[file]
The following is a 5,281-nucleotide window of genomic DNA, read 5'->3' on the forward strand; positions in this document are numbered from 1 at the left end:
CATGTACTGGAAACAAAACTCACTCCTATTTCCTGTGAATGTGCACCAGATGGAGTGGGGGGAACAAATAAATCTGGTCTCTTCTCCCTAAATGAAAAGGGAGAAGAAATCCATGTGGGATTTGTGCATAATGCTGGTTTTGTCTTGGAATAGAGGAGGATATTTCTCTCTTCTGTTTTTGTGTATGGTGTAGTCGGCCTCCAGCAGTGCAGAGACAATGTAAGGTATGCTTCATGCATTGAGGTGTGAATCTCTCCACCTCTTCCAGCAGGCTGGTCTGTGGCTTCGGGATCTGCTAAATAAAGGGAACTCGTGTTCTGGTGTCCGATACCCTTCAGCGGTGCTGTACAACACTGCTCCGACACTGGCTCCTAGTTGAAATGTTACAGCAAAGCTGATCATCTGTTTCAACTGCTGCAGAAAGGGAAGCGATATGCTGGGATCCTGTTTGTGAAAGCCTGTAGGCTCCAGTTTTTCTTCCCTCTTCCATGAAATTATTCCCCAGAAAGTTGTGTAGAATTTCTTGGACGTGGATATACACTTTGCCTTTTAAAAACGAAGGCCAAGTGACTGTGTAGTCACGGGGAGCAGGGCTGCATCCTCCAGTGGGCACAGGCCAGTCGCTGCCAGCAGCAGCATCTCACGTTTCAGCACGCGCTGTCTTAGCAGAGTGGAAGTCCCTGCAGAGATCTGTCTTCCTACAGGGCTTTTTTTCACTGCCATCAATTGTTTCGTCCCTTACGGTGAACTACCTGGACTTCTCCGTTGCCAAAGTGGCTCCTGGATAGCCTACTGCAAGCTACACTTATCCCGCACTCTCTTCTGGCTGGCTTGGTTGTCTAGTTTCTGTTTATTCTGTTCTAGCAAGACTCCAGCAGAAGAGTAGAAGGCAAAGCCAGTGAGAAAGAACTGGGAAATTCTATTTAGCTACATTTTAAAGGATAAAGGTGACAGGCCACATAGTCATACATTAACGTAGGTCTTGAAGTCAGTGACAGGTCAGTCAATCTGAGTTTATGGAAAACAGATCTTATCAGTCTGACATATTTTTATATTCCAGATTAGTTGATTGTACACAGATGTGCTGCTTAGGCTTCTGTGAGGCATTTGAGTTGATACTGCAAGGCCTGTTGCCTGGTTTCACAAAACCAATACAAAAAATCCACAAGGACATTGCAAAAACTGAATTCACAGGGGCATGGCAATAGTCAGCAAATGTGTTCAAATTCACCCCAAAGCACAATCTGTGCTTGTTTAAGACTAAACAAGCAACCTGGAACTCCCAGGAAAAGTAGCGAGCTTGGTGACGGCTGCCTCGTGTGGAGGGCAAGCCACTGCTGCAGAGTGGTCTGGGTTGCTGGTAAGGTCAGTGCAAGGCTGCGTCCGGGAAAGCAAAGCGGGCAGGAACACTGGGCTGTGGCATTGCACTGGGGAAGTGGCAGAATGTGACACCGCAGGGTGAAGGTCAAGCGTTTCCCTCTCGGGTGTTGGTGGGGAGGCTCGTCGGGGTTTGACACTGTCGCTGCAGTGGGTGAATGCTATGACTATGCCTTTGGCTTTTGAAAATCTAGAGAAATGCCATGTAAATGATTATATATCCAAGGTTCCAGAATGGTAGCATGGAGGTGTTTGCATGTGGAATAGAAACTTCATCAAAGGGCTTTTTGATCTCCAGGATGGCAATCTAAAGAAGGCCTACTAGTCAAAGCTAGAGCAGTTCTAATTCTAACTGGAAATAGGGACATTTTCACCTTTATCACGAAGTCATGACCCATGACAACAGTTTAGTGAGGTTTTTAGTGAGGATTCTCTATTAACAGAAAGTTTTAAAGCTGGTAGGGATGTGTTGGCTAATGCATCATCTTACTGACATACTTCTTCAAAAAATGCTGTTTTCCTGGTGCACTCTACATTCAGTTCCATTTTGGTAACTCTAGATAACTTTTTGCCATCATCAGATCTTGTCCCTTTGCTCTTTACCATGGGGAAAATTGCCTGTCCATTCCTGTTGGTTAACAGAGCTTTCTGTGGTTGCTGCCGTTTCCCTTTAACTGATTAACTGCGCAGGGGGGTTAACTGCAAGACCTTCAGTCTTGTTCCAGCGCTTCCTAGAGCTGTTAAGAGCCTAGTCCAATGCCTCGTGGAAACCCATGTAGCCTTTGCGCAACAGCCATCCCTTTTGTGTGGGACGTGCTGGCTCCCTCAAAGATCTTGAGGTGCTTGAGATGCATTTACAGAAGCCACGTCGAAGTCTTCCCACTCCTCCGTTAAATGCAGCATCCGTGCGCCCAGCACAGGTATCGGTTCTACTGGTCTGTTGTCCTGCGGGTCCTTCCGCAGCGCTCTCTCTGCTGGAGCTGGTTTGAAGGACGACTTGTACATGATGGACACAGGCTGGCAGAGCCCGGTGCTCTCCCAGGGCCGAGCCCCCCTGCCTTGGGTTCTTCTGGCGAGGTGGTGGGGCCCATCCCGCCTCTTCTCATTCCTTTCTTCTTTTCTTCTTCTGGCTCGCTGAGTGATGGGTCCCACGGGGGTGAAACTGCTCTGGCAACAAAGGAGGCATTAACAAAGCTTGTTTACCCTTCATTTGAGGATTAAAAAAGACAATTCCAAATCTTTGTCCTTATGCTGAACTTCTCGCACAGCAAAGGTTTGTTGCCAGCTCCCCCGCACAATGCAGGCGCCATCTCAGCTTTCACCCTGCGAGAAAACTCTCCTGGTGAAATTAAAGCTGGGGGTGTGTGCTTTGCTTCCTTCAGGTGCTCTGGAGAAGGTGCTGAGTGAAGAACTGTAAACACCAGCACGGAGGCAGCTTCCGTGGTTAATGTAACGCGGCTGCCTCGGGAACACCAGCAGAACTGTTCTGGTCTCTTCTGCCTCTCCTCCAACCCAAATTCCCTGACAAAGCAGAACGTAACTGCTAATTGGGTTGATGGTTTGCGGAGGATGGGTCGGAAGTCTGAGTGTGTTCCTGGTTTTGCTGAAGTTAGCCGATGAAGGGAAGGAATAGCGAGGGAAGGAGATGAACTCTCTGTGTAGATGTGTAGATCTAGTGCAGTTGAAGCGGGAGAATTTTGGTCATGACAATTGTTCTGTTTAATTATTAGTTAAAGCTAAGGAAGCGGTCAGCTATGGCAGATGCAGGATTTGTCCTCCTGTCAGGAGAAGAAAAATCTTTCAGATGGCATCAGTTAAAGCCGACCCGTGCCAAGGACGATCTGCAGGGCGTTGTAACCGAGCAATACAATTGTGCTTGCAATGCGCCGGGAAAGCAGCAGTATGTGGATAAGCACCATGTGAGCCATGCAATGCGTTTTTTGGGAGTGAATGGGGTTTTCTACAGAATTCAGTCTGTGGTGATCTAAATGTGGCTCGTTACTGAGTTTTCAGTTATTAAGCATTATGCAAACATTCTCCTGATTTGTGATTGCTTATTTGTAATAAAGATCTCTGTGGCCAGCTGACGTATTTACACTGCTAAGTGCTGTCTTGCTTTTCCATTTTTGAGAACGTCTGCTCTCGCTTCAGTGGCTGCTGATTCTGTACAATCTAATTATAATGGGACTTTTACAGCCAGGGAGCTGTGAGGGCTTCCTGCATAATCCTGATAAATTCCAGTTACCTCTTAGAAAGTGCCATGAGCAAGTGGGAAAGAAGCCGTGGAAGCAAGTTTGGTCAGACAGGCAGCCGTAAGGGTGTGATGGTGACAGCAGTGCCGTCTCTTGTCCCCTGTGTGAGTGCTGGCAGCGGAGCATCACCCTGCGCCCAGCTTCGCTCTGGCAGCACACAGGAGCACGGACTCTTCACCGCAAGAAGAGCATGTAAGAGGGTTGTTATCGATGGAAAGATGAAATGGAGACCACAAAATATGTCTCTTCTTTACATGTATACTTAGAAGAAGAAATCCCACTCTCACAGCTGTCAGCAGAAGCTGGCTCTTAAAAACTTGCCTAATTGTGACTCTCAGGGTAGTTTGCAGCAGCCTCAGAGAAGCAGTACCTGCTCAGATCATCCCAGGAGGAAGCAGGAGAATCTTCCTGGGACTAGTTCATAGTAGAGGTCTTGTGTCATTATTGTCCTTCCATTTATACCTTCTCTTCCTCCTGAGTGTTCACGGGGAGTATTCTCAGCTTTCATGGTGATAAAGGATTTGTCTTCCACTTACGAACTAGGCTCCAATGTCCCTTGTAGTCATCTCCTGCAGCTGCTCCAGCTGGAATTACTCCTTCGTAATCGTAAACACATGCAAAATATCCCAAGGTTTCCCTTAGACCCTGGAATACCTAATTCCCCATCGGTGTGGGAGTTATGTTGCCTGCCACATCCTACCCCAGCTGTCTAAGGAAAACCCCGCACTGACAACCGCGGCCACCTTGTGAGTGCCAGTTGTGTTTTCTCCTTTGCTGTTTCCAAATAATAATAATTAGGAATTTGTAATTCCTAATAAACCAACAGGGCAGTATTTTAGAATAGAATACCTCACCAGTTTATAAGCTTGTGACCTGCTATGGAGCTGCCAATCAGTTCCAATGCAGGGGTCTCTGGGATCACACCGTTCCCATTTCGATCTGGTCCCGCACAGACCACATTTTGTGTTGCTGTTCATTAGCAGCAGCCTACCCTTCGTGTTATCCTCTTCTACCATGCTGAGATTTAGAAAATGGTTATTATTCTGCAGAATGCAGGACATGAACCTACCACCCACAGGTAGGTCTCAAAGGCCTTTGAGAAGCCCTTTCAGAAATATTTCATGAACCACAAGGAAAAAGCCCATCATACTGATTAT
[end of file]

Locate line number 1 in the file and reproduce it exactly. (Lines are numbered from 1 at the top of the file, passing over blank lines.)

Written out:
The following is a 5,281-nucleotide window of genomic DNA, read 5'->3' on the forward strand; positions in this document are numbered from 1 at the left end: